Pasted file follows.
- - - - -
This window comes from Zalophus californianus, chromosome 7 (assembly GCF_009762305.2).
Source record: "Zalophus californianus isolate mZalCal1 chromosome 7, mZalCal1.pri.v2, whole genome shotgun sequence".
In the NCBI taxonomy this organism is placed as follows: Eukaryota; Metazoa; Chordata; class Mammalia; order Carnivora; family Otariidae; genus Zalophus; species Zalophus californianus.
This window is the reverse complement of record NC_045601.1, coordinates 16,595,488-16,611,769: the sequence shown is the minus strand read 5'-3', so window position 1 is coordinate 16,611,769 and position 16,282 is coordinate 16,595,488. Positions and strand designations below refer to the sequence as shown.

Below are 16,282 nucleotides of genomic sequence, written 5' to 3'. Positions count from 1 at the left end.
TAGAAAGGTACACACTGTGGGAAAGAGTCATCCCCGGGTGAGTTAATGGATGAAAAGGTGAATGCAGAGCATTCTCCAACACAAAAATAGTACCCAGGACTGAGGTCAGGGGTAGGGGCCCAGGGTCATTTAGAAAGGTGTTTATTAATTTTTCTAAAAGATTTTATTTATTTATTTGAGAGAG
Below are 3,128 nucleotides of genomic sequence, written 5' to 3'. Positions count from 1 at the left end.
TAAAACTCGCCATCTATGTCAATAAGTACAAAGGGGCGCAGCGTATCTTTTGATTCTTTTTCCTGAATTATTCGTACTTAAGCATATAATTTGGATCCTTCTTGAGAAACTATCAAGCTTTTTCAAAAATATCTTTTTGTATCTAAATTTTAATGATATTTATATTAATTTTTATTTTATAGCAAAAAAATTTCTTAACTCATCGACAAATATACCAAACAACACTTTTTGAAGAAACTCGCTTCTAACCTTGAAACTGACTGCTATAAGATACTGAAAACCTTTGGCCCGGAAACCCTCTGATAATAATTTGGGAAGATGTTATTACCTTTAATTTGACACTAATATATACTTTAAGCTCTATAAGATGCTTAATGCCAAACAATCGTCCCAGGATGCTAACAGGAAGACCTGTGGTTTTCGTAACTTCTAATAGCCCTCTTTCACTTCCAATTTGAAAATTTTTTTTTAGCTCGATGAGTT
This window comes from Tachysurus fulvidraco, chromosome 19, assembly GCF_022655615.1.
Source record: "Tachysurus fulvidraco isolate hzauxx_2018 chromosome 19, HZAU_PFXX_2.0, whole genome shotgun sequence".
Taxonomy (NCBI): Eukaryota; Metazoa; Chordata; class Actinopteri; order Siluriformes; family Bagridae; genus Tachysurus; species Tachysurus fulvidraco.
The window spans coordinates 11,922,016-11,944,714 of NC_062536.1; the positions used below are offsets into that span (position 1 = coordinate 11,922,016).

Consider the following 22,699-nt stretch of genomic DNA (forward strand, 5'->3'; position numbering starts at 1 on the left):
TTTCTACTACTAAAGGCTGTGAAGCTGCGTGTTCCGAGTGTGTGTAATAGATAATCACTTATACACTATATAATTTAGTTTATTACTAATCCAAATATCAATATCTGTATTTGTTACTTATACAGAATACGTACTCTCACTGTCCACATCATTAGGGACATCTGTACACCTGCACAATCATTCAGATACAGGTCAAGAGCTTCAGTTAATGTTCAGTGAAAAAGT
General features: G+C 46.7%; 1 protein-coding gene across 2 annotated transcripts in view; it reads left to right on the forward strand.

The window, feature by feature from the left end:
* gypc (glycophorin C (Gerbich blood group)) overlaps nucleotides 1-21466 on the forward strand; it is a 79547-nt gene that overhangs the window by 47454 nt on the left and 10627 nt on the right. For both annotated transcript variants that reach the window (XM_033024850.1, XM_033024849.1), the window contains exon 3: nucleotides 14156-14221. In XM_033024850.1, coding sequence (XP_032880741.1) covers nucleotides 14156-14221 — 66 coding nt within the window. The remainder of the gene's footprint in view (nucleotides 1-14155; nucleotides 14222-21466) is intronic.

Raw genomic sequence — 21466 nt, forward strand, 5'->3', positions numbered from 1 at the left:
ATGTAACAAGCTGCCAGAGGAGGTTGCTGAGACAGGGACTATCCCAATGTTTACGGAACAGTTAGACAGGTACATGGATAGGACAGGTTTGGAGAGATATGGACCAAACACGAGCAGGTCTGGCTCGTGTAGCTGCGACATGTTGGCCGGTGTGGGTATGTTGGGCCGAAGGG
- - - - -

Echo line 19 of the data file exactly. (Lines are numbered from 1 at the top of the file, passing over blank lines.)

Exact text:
ATGTAACAAGCTGCCAGAGGAGGTTGCTGAGACAGGGACTATCCCAATGTTTACGGAACAGTTAGACAGGTACATGGATAGGACAGGTTTGGAGAGATATGGACCAAACACGAGCAGGTCTGGCTCGTGTAGCTGCGACATGTTGGCCGGTGTGGGTATGTTGGGCCGAAGGG